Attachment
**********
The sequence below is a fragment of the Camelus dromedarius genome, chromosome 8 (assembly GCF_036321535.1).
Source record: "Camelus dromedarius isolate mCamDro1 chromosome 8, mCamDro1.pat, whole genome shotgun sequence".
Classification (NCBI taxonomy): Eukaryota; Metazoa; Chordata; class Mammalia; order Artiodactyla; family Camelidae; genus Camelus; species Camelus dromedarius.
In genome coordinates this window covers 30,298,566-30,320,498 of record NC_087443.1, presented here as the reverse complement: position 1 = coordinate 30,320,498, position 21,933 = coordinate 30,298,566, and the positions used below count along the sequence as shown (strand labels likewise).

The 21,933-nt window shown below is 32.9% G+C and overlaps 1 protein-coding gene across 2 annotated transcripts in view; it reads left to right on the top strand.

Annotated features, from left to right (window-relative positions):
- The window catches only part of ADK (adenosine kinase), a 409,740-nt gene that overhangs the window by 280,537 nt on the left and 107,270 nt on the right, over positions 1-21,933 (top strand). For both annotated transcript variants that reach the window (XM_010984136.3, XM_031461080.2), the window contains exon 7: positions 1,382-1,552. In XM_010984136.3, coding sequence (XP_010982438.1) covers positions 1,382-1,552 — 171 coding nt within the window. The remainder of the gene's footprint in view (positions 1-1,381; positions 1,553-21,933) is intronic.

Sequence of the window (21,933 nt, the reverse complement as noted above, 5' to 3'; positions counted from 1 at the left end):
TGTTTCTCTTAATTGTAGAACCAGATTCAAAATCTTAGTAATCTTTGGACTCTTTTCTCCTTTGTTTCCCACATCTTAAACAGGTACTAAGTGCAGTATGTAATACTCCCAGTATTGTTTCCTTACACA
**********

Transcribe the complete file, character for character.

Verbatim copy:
The sequence below is a fragment of the Camelus dromedarius genome, chromosome 8 (assembly GCF_036321535.1).
Source record: "Camelus dromedarius isolate mCamDro1 chromosome 8, mCamDro1.pat, whole genome shotgun sequence".
Classification (NCBI taxonomy): Eukaryota; Metazoa; Chordata; class Mammalia; order Artiodactyla; family Camelidae; genus Camelus; species Camelus dromedarius.
In genome coordinates this window covers 30,298,566-30,320,498 of record NC_087443.1, presented here as the reverse complement: position 1 = coordinate 30,320,498, position 21,933 = coordinate 30,298,566, and the positions used below count along the sequence as shown (strand labels likewise).

The 21,933-nt window shown below is 32.9% G+C and overlaps 1 protein-coding gene across 2 annotated transcripts in view; it reads left to right on the top strand.

Annotated features, from left to right (window-relative positions):
- The window catches only part of ADK (adenosine kinase), a 409,740-nt gene that overhangs the window by 280,537 nt on the left and 107,270 nt on the right, over positions 1-21,933 (top strand). For both annotated transcript variants that reach the window (XM_010984136.3, XM_031461080.2), the window contains exon 7: positions 1,382-1,552. In XM_010984136.3, coding sequence (XP_010982438.1) covers positions 1,382-1,552 — 171 coding nt within the window. The remainder of the gene's footprint in view (positions 1-1,381; positions 1,553-21,933) is intronic.

Sequence of the window (21,933 nt, the reverse complement as noted above, 5' to 3'; positions counted from 1 at the left end):
TGTTTCTCTTAATTGTAGAACCAGATTCAAAATCTTAGTAATCTTTGGACTCTTTTCTCCTTTGTTTCCCACATCTTAAACAGGTACTAAGTGCAGTATGTAATACTCCCAGTATTGTTTCCTTACACA